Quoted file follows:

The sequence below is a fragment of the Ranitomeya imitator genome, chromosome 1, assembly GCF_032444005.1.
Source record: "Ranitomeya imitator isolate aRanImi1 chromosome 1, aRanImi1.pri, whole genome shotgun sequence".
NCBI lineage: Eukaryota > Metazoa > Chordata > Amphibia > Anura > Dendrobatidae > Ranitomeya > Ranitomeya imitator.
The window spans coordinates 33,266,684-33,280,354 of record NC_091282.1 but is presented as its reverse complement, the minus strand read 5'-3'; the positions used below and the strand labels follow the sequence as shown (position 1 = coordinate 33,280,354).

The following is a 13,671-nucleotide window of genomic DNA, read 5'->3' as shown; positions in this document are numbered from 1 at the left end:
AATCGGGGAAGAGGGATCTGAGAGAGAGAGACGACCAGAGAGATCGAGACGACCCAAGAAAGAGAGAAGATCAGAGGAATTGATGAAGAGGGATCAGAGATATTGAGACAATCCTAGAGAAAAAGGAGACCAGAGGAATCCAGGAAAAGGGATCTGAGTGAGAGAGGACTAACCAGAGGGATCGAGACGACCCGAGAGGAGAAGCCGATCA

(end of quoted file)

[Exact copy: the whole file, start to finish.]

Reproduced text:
The sequence below is a fragment of the Ranitomeya imitator genome, chromosome 1, assembly GCF_032444005.1.
Source record: "Ranitomeya imitator isolate aRanImi1 chromosome 1, aRanImi1.pri, whole genome shotgun sequence".
NCBI lineage: Eukaryota > Metazoa > Chordata > Amphibia > Anura > Dendrobatidae > Ranitomeya > Ranitomeya imitator.
The window spans coordinates 33,266,684-33,280,354 of record NC_091282.1 but is presented as its reverse complement, the minus strand read 5'-3'; the positions used below and the strand labels follow the sequence as shown (position 1 = coordinate 33,280,354).

The following is a 13,671-nucleotide window of genomic DNA, read 5'->3' as shown; positions in this document are numbered from 1 at the left end:
AATCGGGGAAGAGGGATCTGAGAGAGAGAGACGACCAGAGAGATCGAGACGACCCAAGAAAGAGAGAAGATCAGAGGAATTGATGAAGAGGGATCAGAGATATTGAGACAATCCTAGAGAAAAAGGAGACCAGAGGAATCCAGGAAAAGGGATCTGAGTGAGAGAGGACTAACCAGAGGGATCGAGACGACCCGAGAGGAGAAGCCGATCA